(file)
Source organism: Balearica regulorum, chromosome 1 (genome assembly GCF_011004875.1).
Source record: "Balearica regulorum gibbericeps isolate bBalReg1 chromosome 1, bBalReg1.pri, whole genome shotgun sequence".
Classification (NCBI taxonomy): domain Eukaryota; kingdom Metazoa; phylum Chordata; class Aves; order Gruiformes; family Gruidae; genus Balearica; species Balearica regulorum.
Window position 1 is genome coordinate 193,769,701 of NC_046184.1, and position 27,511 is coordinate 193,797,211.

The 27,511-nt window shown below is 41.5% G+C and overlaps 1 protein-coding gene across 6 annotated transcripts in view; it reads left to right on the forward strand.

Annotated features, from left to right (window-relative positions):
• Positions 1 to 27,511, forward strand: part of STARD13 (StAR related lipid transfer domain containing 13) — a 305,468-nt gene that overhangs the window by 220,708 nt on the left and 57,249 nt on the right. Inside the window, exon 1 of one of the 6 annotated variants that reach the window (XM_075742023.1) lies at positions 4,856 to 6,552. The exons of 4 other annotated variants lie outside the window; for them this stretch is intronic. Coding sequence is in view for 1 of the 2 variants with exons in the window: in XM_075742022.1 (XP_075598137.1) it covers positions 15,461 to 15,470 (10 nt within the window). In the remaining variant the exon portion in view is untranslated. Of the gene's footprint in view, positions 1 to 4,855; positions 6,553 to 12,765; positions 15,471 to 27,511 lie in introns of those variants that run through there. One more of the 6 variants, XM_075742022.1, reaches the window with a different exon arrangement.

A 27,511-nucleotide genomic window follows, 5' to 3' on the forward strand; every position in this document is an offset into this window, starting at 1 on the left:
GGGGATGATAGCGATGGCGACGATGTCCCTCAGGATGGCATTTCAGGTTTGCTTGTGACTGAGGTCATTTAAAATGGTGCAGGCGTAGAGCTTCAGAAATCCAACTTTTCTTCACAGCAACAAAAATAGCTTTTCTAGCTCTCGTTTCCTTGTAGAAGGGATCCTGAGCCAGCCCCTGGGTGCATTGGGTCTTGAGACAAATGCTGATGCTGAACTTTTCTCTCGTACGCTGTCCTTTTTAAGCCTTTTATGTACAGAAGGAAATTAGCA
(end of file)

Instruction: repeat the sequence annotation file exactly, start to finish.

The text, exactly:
Source organism: Balearica regulorum, chromosome 1 (genome assembly GCF_011004875.1).
Source record: "Balearica regulorum gibbericeps isolate bBalReg1 chromosome 1, bBalReg1.pri, whole genome shotgun sequence".
Classification (NCBI taxonomy): domain Eukaryota; kingdom Metazoa; phylum Chordata; class Aves; order Gruiformes; family Gruidae; genus Balearica; species Balearica regulorum.
Window position 1 is genome coordinate 193,769,701 of NC_046184.1, and position 27,511 is coordinate 193,797,211.

The 27,511-nt window shown below is 41.5% G+C and overlaps 1 protein-coding gene across 6 annotated transcripts in view; it reads left to right on the forward strand.

Annotated features, from left to right (window-relative positions):
• Positions 1 to 27,511, forward strand: part of STARD13 (StAR related lipid transfer domain containing 13) — a 305,468-nt gene that overhangs the window by 220,708 nt on the left and 57,249 nt on the right. Inside the window, exon 1 of one of the 6 annotated variants that reach the window (XM_075742023.1) lies at positions 4,856 to 6,552. The exons of 4 other annotated variants lie outside the window; for them this stretch is intronic. Coding sequence is in view for 1 of the 2 variants with exons in the window: in XM_075742022.1 (XP_075598137.1) it covers positions 15,461 to 15,470 (10 nt within the window). In the remaining variant the exon portion in view is untranslated. Of the gene's footprint in view, positions 1 to 4,855; positions 6,553 to 12,765; positions 15,471 to 27,511 lie in introns of those variants that run through there. One more of the 6 variants, XM_075742022.1, reaches the window with a different exon arrangement.

A 27,511-nucleotide genomic window follows, 5' to 3' on the forward strand; every position in this document is an offset into this window, starting at 1 on the left:
GGGGATGATAGCGATGGCGACGATGTCCCTCAGGATGGCATTTCAGGTTTGCTTGTGACTGAGGTCATTTAAAATGGTGCAGGCGTAGAGCTTCAGAAATCCAACTTTTCTTCACAGCAACAAAAATAGCTTTTCTAGCTCTCGTTTCCTTGTAGAAGGGATCCTGAGCCAGCCCCTGGGTGCATTGGGTCTTGAGACAAATGCTGATGCTGAACTTTTCTCTCGTACGCTGTCCTTTTTAAGCCTTTTATGTACAGAAGGAAATTAGCA